An interview with Justin Minns
East Anglia is a wondrous part of the UK, with rivers winding through farmland and dune-backed sandy beaches. Justin Minns is an award winning professional photographer, who has devoted his time to capturing the magic of East Anglia. We caught up with Justin to find out about the area’s hidden gems and how to photograph them.
Have you always lived in East Anglia?
Yes, I grew up on the Essex side of the River Stour around the area known as ‘Constable Country’ and I now live a few miles over the border in Suffolk so I know this part of the world well.
What do you love most about the area?
The gentle landscape. Everything here, from the endless sandy beaches fringed with dunes to rivers, meandering unhurriedly through wide valleys, has a subtle beauty. It doesn’t shout, it whispers its secrets as softly as the swaying reed beds, discovering them is up to you.
What’s your favourite location to photograph?
I particularly love the coast – big skies and east coast sunrises, the salt marshes with their twisting creeks dotted with boats and the cries of wading birds as a soundtrack. Best of all you often have these places to yourself. It seems not everyone has discovered the region’s unique charms so keep it to yourself.
Do you have a favourite season to shoot in?
There’s something I look forward to in every season. Summer brings a splash of colour with swathes of wildflowers to photograph but by the end of it I’m looking forward to the cool misty mornings and muted colours of autumn. I love the crisp, frosty winter mornings and low afternoon sun but I think my favourite time is seeing all the fresh greens emerge in the spring as everything comes back to life.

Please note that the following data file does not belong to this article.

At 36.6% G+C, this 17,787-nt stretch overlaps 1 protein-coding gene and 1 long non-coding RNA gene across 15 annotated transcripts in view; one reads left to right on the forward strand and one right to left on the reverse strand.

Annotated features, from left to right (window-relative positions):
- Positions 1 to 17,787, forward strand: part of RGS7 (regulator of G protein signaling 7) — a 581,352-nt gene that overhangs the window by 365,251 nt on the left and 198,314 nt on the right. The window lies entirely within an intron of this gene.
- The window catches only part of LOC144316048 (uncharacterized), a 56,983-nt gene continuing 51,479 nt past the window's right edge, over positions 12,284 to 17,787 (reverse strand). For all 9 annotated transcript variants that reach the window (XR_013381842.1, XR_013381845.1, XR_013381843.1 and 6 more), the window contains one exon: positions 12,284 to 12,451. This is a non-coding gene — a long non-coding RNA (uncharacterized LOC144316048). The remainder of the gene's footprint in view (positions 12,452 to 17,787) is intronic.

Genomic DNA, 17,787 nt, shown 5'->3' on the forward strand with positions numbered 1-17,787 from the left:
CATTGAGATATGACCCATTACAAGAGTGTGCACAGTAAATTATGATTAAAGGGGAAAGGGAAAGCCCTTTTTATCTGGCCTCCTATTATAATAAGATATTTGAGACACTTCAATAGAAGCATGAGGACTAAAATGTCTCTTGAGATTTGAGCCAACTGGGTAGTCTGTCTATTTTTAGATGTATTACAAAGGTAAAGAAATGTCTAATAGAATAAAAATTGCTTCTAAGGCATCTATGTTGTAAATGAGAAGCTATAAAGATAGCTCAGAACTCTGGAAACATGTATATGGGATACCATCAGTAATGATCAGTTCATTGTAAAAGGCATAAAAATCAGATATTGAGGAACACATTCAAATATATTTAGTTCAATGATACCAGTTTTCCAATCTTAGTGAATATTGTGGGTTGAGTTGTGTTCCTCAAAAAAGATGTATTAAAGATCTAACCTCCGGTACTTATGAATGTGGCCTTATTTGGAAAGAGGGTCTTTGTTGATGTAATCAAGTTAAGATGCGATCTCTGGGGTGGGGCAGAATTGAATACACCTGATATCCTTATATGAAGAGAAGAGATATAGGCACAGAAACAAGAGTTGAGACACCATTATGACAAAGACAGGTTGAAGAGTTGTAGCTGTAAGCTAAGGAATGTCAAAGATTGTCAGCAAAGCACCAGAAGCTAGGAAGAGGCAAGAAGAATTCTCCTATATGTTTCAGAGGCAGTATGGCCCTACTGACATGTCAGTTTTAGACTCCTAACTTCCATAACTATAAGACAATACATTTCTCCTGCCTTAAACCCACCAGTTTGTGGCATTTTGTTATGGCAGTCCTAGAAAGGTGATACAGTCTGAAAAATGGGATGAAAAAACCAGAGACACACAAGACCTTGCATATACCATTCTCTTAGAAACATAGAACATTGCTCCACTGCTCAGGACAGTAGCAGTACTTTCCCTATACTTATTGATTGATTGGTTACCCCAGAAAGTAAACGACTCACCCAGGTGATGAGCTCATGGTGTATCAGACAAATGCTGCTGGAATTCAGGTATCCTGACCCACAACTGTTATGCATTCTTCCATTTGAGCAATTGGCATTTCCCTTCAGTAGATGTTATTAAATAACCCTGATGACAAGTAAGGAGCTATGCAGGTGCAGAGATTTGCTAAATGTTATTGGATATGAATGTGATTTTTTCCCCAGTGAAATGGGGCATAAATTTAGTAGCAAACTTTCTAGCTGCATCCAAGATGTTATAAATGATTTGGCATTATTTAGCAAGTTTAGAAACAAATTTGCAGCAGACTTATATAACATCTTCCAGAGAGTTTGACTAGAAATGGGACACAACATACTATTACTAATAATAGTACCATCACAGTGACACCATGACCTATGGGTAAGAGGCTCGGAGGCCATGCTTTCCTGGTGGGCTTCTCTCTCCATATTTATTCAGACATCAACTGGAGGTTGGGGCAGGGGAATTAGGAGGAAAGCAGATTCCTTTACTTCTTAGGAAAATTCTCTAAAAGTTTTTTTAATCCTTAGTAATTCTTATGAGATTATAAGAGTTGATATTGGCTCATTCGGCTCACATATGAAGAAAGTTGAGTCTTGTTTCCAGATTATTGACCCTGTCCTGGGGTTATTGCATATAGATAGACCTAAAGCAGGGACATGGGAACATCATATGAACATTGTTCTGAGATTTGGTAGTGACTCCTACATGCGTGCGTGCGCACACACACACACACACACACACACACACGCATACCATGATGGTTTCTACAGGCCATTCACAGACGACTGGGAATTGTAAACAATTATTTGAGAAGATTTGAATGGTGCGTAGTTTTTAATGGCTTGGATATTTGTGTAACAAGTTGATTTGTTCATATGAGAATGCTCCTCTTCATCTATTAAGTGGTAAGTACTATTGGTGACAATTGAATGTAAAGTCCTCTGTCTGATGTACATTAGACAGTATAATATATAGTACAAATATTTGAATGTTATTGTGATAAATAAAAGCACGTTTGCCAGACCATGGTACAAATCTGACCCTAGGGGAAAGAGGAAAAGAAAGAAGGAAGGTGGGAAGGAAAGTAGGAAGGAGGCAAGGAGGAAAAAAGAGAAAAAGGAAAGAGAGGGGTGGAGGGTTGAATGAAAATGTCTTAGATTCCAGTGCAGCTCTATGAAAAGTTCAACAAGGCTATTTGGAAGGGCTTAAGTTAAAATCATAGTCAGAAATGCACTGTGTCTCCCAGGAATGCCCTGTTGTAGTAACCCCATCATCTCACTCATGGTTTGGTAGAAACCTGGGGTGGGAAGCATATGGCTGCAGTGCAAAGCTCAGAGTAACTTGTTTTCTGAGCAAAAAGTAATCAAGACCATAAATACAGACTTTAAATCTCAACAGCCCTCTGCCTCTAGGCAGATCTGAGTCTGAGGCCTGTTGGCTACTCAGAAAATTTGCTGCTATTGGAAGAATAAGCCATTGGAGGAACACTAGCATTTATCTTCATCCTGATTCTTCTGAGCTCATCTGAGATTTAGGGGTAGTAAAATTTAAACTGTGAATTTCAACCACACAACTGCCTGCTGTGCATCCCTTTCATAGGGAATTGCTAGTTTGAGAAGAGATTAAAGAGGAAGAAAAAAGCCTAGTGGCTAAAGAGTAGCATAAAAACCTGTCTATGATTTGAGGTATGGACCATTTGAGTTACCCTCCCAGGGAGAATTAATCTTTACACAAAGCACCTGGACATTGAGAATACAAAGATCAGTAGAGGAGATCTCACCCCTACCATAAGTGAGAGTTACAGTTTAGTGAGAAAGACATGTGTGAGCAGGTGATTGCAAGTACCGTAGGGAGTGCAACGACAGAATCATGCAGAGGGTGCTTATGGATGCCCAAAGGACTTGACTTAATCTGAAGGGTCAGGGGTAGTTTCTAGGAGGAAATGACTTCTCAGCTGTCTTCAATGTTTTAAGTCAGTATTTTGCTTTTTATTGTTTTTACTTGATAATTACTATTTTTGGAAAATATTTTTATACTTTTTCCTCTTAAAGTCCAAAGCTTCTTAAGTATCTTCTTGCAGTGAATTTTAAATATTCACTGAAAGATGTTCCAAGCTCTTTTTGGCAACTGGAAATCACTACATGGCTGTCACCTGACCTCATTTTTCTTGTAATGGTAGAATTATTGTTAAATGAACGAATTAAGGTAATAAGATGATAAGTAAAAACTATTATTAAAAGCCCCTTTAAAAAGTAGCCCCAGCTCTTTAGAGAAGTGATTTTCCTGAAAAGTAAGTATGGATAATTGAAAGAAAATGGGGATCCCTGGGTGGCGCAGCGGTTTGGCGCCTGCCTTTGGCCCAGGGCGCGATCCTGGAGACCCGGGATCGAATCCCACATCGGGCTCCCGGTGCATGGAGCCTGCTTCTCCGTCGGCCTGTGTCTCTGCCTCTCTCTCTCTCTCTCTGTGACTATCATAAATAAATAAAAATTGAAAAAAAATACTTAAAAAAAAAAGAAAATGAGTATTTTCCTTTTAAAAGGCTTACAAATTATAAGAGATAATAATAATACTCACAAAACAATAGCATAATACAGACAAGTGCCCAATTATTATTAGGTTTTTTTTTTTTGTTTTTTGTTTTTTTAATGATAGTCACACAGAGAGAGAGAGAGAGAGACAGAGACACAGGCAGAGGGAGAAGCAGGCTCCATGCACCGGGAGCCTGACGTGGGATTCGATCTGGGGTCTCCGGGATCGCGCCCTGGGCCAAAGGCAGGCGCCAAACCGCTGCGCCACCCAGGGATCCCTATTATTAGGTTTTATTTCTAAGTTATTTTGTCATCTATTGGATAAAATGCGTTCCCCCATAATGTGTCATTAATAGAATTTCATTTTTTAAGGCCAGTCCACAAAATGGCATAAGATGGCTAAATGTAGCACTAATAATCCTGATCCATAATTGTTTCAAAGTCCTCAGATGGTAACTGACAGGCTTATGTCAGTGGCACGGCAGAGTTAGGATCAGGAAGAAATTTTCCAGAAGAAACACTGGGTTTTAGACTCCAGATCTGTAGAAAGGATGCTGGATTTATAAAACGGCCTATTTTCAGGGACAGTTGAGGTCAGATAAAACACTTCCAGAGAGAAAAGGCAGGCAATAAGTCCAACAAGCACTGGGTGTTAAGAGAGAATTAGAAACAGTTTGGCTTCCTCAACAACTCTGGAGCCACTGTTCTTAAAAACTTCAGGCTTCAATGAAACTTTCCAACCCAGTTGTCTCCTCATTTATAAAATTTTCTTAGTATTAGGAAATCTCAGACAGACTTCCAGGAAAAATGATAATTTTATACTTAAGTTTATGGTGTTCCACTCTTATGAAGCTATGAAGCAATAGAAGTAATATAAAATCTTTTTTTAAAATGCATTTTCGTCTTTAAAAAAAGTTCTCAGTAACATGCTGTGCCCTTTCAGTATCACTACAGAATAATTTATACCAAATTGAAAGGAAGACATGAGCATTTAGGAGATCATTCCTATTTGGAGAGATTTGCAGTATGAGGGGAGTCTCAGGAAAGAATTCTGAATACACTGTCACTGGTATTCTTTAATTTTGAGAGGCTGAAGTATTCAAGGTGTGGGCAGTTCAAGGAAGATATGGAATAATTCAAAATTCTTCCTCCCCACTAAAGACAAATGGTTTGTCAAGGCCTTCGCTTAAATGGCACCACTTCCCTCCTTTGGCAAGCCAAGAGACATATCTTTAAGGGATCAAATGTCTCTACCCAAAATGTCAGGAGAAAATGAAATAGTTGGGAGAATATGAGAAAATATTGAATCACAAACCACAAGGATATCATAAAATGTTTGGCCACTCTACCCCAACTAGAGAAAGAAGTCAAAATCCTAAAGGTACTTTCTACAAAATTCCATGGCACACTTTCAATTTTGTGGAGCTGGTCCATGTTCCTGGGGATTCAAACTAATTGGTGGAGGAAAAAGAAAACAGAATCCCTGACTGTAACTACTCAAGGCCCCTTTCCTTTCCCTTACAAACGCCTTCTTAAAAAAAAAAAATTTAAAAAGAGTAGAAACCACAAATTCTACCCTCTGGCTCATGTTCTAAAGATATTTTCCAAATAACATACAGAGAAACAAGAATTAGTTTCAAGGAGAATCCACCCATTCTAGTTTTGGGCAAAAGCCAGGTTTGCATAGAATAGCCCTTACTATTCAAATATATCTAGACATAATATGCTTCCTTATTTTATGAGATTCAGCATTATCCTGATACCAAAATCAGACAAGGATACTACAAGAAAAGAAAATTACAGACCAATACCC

Any hidden gems in East Anglia you wouldn’t mind sharing?
Literally hidden, Herringfleet wind pump is a beautiful wooden drainage mill tucked away near the River Waveney on the southern edge of the Broads. It’s a little off the beaten track so perhaps not as well known as some other Broadland locations but with plenty of different angles to shoot it from on offer, it’s worth the effort.
Do you have any tips for budding photographers?
Get to know your camera inside out so when you are out shooting you can concentrate on the important things – the composition, the light and what’s going on around you rather than worrying about what setting to use. I’d also recommend embracing the British weather – We all love sunny days but for photos with atmosphere get out on a crisp frosty morning, go for a walk in the woods on a foggy day or capture the dramatic light of the sun coming out on a showery day.
Which pieces of kit wouldn’t you leave home without?
Wellies, there’s nothing worse than wet feet. Those and my tripod. I shoot in low light a lot, low light means slow shutter speeds so it’s important to use a tripod to keep the camera steady. I also like to have the camera on a tripod so I can take my time, consider the composition and easily make adjustments.
All photographs have been kindly provided by Justin Minns who runs photography workshops at some of the most stunning places in East Anglia including Suffolk and Norfolk. If you would like to find out more about Justin’s work or book one to one tuition whilst visiting the area on holiday contact Justin directly.